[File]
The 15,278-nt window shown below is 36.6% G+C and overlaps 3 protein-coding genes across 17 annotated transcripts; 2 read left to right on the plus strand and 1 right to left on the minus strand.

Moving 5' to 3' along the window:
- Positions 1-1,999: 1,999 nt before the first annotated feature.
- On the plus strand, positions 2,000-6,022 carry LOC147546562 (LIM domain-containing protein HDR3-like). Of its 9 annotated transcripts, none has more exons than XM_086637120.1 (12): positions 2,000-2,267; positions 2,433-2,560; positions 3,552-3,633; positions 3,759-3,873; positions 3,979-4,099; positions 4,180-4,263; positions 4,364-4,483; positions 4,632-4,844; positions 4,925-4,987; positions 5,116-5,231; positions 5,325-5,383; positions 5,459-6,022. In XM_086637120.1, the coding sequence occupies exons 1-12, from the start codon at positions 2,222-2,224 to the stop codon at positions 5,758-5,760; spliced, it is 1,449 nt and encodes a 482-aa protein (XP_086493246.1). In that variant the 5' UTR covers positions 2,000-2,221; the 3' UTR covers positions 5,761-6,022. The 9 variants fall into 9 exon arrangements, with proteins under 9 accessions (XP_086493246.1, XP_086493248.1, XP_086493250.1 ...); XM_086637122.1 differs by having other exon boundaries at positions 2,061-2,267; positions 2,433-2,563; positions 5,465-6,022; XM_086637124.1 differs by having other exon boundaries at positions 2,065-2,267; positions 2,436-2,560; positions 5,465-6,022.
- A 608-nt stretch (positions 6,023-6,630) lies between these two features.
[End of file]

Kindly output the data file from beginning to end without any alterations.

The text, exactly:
The 15,278-nt window shown below is 36.6% G+C and overlaps 3 protein-coding genes across 17 annotated transcripts; 2 read left to right on the plus strand and 1 right to left on the minus strand.

Moving 5' to 3' along the window:
- Positions 1-1,999: 1,999 nt before the first annotated feature.
- On the plus strand, positions 2,000-6,022 carry LOC147546562 (LIM domain-containing protein HDR3-like). Of its 9 annotated transcripts, none has more exons than XM_086637120.1 (12): positions 2,000-2,267; positions 2,433-2,560; positions 3,552-3,633; positions 3,759-3,873; positions 3,979-4,099; positions 4,180-4,263; positions 4,364-4,483; positions 4,632-4,844; positions 4,925-4,987; positions 5,116-5,231; positions 5,325-5,383; positions 5,459-6,022. In XM_086637120.1, the coding sequence occupies exons 1-12, from the start codon at positions 2,222-2,224 to the stop codon at positions 5,758-5,760; spliced, it is 1,449 nt and encodes a 482-aa protein (XP_086493246.1). In that variant the 5' UTR covers positions 2,000-2,221; the 3' UTR covers positions 5,761-6,022. The 9 variants fall into 9 exon arrangements, with proteins under 9 accessions (XP_086493246.1, XP_086493248.1, XP_086493250.1 ...); XM_086637122.1 differs by having other exon boundaries at positions 2,061-2,267; positions 2,433-2,563; positions 5,465-6,022; XM_086637124.1 differs by having other exon boundaries at positions 2,065-2,267; positions 2,436-2,560; positions 5,465-6,022.
- A 608-nt stretch (positions 6,023-6,630) lies between these two features.